The most common answer is ‘This is not the right time for women’s rights, we have a war going on’. Or ‘Women are not qualified enough’.
For years, women from Together we Build It tried to assist and push authorities to work out and adopt a national action plan for women’s involvement in peace and security processes and the prevention of gender based violence, in accordance with UN Security Council Resolution 1325. “As there is no unified government, this proved a bridge too far”, says Rida. “To pave the way, we created a civil society network of female and male activists to advocate for the implementation of UNSCR 1325.”
‘This is not the right time’… Say what?
Promoting full inclusion of women in the rebuilding of Libya, comes with a lot of headwind. “The most common answer men come with”, says Rida, “is that ‘this is not the right time for women’s rights, we have a war going on.’ Or that ‘women are not qualified enough’. Which are bluntly ridiculous answers, that only prove our point that exclusion of women enhances conflict. For seven years men have been creating chaos, destruction and disintegration and proved to be unqualified to solve the mess they make.”
We have stamina, because our struggle is our life.
“Women can’t wait for the war to stop, and then start claiming our rights. We have to do it now, whatever the risks. Women have fundamental rights to participate in all aspects of state-building. Not only gender equality, all political affairs, the economy, reconciliation, peace-building, sustainable peace. There are more than enough capable women who are experts in all these fields.”
Painful irony: UN support is lacking on the ground
“This is what we fight for, with little resources and little space to operate. But we have stamina, because our struggle is our life. And organisations like Cordaid help us to speak out internationally and to keep on raising gender issues within the clutches of conflict.”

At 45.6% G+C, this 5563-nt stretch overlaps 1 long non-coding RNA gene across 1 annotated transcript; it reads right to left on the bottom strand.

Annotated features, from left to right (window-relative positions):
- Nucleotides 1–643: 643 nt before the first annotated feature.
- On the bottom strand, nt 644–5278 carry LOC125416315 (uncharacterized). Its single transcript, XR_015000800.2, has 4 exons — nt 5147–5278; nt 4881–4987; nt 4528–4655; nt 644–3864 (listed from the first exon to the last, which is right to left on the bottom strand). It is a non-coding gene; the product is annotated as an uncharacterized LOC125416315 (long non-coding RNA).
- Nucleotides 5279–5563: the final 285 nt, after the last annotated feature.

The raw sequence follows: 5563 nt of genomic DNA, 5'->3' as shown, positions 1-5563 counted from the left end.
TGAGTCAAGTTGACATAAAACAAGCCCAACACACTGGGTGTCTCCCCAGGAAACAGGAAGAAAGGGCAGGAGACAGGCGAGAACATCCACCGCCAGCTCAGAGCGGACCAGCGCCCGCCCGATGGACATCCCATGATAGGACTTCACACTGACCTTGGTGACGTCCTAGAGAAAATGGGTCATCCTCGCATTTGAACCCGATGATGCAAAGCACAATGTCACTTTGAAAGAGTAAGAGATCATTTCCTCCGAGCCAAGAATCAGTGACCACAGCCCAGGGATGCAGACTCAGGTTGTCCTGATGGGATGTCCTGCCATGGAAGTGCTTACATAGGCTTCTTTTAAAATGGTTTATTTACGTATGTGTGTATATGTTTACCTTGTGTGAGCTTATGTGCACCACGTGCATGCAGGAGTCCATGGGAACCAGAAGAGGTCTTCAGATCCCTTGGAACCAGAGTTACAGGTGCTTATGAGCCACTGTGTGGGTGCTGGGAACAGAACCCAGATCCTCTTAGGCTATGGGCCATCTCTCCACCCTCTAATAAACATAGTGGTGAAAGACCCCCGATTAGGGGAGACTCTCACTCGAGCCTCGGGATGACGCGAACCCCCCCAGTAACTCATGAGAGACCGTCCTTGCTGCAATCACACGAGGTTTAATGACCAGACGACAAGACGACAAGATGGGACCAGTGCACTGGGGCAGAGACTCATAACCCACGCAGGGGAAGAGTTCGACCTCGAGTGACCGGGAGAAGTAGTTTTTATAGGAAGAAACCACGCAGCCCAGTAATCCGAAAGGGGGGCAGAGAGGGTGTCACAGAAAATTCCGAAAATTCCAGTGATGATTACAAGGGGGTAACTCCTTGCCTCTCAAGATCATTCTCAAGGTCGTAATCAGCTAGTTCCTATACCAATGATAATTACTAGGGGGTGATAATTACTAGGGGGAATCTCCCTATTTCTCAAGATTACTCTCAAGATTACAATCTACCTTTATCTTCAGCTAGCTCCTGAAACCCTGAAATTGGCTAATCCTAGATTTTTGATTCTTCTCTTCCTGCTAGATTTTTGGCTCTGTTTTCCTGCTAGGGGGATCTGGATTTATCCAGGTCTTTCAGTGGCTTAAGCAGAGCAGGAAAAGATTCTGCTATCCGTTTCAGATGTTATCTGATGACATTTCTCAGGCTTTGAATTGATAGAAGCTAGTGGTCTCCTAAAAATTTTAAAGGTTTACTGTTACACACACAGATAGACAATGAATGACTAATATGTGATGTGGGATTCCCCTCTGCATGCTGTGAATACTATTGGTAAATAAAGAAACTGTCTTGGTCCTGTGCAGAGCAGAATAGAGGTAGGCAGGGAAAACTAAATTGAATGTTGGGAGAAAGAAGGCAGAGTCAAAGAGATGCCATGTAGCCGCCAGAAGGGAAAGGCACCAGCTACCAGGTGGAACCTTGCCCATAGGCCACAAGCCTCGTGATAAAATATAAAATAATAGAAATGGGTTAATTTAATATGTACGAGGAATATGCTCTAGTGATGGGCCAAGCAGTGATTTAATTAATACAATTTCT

According to its own resolutions, the UN cannot accept this. But they do.
After seven years of brutal conflict, the road to peace in Libya seems blurrier than ever. Rida’s priorities for change seem to cast some badly needed light. “Look at women as a wealth of the nation, essential in peace-building. Reform and establish a security sector that includes women, that protects citizens instead of attacking them, and abides by international law. Give women the freedom to express themselves. And ban all illicit arms trade.”
“In our struggle, we need civil society activists and decision makers all over the world to help us pressure leaders in Libya, governments abroad, as well as the UN. Because unfortunately, on the ground, inside the conflict, we don’t see much support coming from the UN. Which is a painful irony, as the legal framework we are promoting and defending with our lives, comes from the heart of the UN. In most of the UN facilitated peacebuilding or mediation meetings, women are a minute minority. According to its own resolutions, the UN cannot accept this. But they do.”
“We acknowledge that UN is dealing with the complexity of the situation in Libya. But Libyan women should and can be a bigger ally of the United Nations and the international community. We can help to better understand the Libyan context. We can liaise between grassroots realities women are dealing with and the international community.”
Tasting freedom, showing strength
As a five-year-old, Rida wasn’t allowed to follow her brothers and play outside. “I didn’t know anything about gender discrimination. But I physically felt the injustice”, she recalls. As a teenager she knew this was about more than playing outside. It was about the structural lack of freedom. In the mind, in the house, in the street, everywhere. She was an oddity at college, driving the kind of big white Peugeot, which was mostly driven by male cab drivers. “Society, which has a male mentality, barely accepted that”, she says. “But to me it was bliss. It meant freedom and reflected strength.”
As a student, Rida tasted freedom and showed strength. Since then, she never stopped fighting exclusion and the many devastating forms it takes. Including war.